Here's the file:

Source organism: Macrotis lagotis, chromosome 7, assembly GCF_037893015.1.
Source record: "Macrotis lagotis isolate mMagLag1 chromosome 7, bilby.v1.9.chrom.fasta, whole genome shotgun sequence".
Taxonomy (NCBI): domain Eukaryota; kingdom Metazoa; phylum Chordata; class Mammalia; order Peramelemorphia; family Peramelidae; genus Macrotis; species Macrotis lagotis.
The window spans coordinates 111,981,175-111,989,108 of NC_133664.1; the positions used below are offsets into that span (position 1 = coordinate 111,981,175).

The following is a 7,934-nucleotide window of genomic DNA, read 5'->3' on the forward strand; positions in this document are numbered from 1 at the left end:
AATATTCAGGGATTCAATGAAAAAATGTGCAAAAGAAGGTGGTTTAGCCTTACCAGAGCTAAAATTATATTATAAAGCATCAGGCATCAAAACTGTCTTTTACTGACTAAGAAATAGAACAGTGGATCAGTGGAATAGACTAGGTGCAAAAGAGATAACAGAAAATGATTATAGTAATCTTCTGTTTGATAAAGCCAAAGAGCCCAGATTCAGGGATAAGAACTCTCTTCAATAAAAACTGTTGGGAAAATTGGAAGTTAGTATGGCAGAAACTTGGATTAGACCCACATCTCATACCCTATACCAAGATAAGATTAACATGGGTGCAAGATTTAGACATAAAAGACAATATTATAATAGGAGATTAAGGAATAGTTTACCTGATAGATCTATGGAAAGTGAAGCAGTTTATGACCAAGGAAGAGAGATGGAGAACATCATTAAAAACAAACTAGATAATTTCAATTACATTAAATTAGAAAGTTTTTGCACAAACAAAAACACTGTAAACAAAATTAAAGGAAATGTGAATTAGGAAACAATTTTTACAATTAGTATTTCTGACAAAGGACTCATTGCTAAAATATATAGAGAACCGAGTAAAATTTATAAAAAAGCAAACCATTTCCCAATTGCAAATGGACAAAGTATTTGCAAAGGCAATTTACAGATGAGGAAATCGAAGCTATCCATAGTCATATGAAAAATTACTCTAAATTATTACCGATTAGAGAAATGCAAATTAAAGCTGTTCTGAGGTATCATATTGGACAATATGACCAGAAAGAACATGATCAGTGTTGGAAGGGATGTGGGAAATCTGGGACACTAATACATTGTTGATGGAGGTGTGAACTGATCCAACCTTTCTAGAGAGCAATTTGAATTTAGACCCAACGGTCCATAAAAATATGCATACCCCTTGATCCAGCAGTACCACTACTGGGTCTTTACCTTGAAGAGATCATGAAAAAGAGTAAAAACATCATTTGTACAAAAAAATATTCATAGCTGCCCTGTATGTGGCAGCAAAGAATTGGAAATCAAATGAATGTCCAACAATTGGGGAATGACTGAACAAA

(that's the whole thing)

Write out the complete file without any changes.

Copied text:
Source organism: Macrotis lagotis, chromosome 7, assembly GCF_037893015.1.
Source record: "Macrotis lagotis isolate mMagLag1 chromosome 7, bilby.v1.9.chrom.fasta, whole genome shotgun sequence".
Taxonomy (NCBI): domain Eukaryota; kingdom Metazoa; phylum Chordata; class Mammalia; order Peramelemorphia; family Peramelidae; genus Macrotis; species Macrotis lagotis.
The window spans coordinates 111,981,175-111,989,108 of NC_133664.1; the positions used below are offsets into that span (position 1 = coordinate 111,981,175).

The following is a 7,934-nucleotide window of genomic DNA, read 5'->3' on the forward strand; positions in this document are numbered from 1 at the left end:
AATATTCAGGGATTCAATGAAAAAATGTGCAAAAGAAGGTGGTTTAGCCTTACCAGAGCTAAAATTATATTATAAAGCATCAGGCATCAAAACTGTCTTTTACTGACTAAGAAATAGAACAGTGGATCAGTGGAATAGACTAGGTGCAAAAGAGATAACAGAAAATGATTATAGTAATCTTCTGTTTGATAAAGCCAAAGAGCCCAGATTCAGGGATAAGAACTCTCTTCAATAAAAACTGTTGGGAAAATTGGAAGTTAGTATGGCAGAAACTTGGATTAGACCCACATCTCATACCCTATACCAAGATAAGATTAACATGGGTGCAAGATTTAGACATAAAAGACAATATTATAATAGGAGATTAAGGAATAGTTTACCTGATAGATCTATGGAAAGTGAAGCAGTTTATGACCAAGGAAGAGAGATGGAGAACATCATTAAAAACAAACTAGATAATTTCAATTACATTAAATTAGAAAGTTTTTGCACAAACAAAAACACTGTAAACAAAATTAAAGGAAATGTGAATTAGGAAACAATTTTTACAATTAGTATTTCTGACAAAGGACTCATTGCTAAAATATATAGAGAACCGAGTAAAATTTATAAAAAAGCAAACCATTTCCCAATTGCAAATGGACAAAGTATTTGCAAAGGCAATTTACAGATGAGGAAATCGAAGCTATCCATAGTCATATGAAAAATTACTCTAAATTATTACCGATTAGAGAAATGCAAATTAAAGCTGTTCTGAGGTATCATATTGGACAATATGACCAGAAAGAACATGATCAGTGTTGGAAGGGATGTGGGAAATCTGGGACACTAATACATTGTTGATGGAGGTGTGAACTGATCCAACCTTTCTAGAGAGCAATTTGAATTTAGACCCAACGGTCCATAAAAATATGCATACCCCTTGATCCAGCAGTACCACTACTGGGTCTTTACCTTGAAGAGATCATGAAAAAGAGTAAAAACATCATTTGTACAAAAAAATATTCATAGCTGCCCTGTATGTGGCAGCAAAGAATTGGAAATCAAATGAATGTCCAACAATTGGGGAATGACTGAACAAA